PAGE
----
Tragedy Business Post 26/11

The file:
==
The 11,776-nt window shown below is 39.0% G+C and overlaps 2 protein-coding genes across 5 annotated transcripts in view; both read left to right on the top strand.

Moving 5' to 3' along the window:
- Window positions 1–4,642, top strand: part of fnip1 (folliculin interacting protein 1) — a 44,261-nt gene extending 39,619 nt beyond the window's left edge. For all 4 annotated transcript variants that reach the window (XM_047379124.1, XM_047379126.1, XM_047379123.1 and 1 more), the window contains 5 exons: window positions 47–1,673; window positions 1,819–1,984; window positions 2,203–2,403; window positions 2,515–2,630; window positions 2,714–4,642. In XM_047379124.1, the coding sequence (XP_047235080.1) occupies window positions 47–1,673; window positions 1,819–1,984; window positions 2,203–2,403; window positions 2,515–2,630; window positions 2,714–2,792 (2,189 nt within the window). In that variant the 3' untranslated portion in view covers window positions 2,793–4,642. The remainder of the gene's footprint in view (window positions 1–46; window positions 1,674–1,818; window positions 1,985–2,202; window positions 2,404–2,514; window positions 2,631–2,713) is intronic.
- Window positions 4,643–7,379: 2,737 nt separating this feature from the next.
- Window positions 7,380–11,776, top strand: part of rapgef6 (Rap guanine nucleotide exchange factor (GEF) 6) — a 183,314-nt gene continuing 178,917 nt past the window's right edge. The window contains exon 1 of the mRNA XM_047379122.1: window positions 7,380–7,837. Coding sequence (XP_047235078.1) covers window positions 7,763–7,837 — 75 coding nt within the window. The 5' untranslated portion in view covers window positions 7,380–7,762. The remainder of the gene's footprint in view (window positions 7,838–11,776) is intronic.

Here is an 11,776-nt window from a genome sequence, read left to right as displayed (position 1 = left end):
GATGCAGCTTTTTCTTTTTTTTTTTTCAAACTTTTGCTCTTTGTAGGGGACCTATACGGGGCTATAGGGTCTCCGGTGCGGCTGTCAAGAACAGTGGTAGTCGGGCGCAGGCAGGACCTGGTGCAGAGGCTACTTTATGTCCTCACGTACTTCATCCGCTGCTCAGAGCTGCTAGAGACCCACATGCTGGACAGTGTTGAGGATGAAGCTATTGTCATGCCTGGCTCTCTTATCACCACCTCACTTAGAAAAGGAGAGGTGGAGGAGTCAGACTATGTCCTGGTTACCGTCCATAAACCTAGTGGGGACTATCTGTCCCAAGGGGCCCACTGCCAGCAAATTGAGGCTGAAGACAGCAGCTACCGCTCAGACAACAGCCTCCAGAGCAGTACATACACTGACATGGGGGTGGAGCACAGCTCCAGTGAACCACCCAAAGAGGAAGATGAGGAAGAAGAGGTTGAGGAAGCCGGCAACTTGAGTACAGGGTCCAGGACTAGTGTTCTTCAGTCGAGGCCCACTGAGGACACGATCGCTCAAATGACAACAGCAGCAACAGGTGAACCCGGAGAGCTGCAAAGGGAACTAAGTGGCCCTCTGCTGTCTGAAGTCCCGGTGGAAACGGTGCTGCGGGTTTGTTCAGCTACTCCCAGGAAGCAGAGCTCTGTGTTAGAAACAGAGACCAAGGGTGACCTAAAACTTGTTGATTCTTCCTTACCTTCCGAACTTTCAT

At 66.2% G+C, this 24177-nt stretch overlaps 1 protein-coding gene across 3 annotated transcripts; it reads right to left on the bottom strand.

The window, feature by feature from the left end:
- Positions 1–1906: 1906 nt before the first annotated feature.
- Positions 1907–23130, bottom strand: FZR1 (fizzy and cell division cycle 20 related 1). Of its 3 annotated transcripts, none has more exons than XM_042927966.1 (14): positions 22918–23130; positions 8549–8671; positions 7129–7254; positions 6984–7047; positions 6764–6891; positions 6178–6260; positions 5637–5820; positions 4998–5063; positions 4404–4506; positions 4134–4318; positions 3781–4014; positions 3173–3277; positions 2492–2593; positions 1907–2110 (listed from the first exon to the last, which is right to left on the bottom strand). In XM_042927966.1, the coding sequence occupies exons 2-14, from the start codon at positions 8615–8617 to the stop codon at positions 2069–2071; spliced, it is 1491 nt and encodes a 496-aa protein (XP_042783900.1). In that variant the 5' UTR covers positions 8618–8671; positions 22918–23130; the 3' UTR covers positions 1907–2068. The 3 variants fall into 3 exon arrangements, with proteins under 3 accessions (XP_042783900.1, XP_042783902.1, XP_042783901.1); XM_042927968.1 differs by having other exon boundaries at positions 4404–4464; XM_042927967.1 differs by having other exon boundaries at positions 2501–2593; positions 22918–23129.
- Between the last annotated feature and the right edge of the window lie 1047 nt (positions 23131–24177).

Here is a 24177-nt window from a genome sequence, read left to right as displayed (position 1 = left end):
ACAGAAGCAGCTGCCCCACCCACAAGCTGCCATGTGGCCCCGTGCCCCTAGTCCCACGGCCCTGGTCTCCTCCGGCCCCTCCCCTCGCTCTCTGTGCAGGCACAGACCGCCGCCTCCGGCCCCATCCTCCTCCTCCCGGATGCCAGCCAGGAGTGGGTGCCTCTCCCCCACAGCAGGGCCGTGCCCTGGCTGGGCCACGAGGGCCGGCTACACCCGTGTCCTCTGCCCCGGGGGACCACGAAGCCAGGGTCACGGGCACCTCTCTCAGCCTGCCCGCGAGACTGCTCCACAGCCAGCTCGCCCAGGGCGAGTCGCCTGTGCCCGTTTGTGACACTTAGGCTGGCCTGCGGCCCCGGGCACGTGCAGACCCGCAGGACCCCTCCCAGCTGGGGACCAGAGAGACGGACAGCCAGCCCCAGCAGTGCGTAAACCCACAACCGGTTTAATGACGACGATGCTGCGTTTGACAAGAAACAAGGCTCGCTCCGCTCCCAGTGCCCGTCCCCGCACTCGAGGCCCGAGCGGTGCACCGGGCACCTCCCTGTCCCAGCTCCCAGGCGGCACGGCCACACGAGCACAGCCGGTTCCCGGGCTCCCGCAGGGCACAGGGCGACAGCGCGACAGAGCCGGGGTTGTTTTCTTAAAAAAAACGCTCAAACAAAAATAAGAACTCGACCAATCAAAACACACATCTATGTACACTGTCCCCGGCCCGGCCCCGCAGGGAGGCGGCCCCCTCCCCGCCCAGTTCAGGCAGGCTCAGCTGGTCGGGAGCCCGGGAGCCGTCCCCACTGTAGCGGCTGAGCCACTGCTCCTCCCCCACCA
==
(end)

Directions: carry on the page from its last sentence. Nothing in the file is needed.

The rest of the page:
Tragedies are business for some. With the hyper media jumping over every tragedy the game gets big. Every natural and human created disaster are blow over by the media. Of course it is discharging its primary responsibility. But its limits are crossed. The next big media blow will be 26/11 tragedy. The media will run blitzkrieg for a week starting tomorrow. What is wrong with this? Except perpetuating the bad memories media cannot play anything constructive on this issue. Those who have lost their precious near and dear ones get their sad memories back. There will be music shows, candle light vigils, interviews, floral tribute on the tragic spots and many more events will happen to recollect last year’s serial shoot outs. It is better to ignore the past bad ones and concentrate on the future security and social preparations to avert the mega tragedies. The Times of India writes on 24 November 2009 A year since 26/11 happened we as a nation are faced with the difficult question of how to deal with the terrible events of that day. Do we commemorate it as a day of mourning – as has happened with 9/11 – or do we make peace with the past and move on? Such questions are not easily answered, and the response will vary from person to person. For those who lost someone close in the terror attacks or those who were front-row witnesses to the carnage, 26/11 will remain imprinted in their minds for a long time to come if not a lifetime. But for those who followed the events on television or through newspapers, their relation to the Mumbai terror attacks is likely to be much more distant and detached. Arguably the Indian perspective on negative events, such as 26/11, is quite different from the rest of the world. The West has a long tradition of observing negative anniversaries. This could be traced to the Jewish philosophy best summed up by the phrase, ‘lest we forget’. Thus the Holocaust is such a central part of Jewish identity and being. There are many such negative events, including 9/11, which have a special place in the western calendar. In contrast, Indian philosophy lays a far greater emphasis on the dictum, ‘lest we remember’. That is why Indians have a low social memory when it comes to dark deeds and violence. We like to believe that our past has been one of non-violence and peaceful coexistence even though this is palpably untrue. Our histories tend to elide over the violence perpetrated by kings or negative aspects of their character, whereas revisionism is such a rage in the West. This makes the art of forgetting, and indeed forgiving, easier for us. This attitude has perplexed outsiders, particularly Europeans steeped in traditions of recording events from the mundane to the extraordinary. The British would often complain that Indians had no sense of history and set things right by documenting every aspect of Indian life and society. But it’s not that we don’t have an idea of history, only that it is liberally infused with mythology. While forgetting and crowding out negative events is in our DNA, that is of course something not applicable to the government. Instead of commemorating 26/11, it’s the government and the security agencies’ responsibility to remember and act on the lessons from the Mumbai terror attacks. By better policing and intelligence gathering they must ensure that a 26/11 isn’t repeated.


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